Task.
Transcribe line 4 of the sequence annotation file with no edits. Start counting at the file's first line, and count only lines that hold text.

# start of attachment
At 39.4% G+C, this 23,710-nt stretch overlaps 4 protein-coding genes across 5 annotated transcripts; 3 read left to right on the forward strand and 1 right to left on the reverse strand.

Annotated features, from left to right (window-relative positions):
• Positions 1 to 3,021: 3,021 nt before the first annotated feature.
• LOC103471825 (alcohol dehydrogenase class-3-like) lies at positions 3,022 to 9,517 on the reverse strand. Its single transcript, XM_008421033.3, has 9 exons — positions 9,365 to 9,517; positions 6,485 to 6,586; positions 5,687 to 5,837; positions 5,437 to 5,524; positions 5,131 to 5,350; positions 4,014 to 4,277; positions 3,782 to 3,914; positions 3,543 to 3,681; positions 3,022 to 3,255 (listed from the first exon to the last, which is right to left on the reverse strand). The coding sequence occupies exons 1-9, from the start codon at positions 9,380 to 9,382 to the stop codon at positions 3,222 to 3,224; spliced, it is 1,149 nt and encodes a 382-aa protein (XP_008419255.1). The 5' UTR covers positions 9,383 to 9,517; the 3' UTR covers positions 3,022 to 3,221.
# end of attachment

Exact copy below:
• LOC103471825 (alcohol dehydrogenase class-3-like) lies at positions 3,022 to 9,517 on the reverse strand. Its single transcript, XM_008421033.3, has 9 exons — positions 9,365 to 9,517; positions 6,485 to 6,586; positions 5,687 to 5,837; positions 5,437 to 5,524; positions 5,131 to 5,350; positions 4,014 to 4,277; positions 3,782 to 3,914; positions 3,543 to 3,681; positions 3,022 to 3,255 (listed from the first exon to the last, which is right to left on the reverse strand). The coding sequence occupies exons 1-9, from the start codon at positions 9,380 to 9,382 to the stop codon at positions 3,222 to 3,224; spliced, it is 1,149 nt and encodes a 382-aa protein (XP_008419255.1). The 5' UTR covers positions 9,383 to 9,517; the 3' UTR covers positions 3,022 to 3,221.